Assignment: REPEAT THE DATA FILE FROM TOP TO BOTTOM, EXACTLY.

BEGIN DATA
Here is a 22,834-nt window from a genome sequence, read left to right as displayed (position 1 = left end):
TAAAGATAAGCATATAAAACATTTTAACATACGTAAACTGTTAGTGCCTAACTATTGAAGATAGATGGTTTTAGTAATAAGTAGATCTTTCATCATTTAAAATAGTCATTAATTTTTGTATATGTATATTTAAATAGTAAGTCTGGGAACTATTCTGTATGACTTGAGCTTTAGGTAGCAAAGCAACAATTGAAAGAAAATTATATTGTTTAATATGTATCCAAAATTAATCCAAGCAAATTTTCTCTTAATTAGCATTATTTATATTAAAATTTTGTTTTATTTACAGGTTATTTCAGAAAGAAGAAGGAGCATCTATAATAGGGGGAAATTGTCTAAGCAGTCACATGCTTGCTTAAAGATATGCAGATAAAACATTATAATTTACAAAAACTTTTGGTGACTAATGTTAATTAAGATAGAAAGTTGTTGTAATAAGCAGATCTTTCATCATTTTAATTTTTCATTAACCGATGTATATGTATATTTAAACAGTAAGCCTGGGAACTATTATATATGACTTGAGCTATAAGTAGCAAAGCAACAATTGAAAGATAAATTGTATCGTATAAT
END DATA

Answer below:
Here is a 22,834-nt window from a genome sequence, read left to right as displayed (position 1 = left end):
TAAAGATAAGCATATAAAACATTTTAACATACGTAAACTGTTAGTGCCTAACTATTGAAGATAGATGGTTTTAGTAATAAGTAGATCTTTCATCATTTAAAATAGTCATTAATTTTTGTATATGTATATTTAAATAGTAAGTCTGGGAACTATTCTGTATGACTTGAGCTTTAGGTAGCAAAGCAACAATTGAAAGAAAATTATATTGTTTAATATGTATCCAAAATTAATCCAAGCAAATTTTCTCTTAATTAGCATTATTTATATTAAAATTTTGTTTTATTTACAGGTTATTTCAGAAAGAAGAAGGAGCATCTATAATAGGGGGAAATTGTCTAAGCAGTCACATGCTTGCTTAAAGATATGCAGATAAAACATTATAATTTACAAAAACTTTTGGTGACTAATGTTAATTAAGATAGAAAGTTGTTGTAATAAGCAGATCTTTCATCATTTTAATTTTTCATTAACCGATGTATATGTATATTTAAACAGTAAGCCTGGGAACTATTATATATGACTTGAGCTATAAGTAGCAAAGCAACAATTGAAAGATAAATTGTATCGTATAAT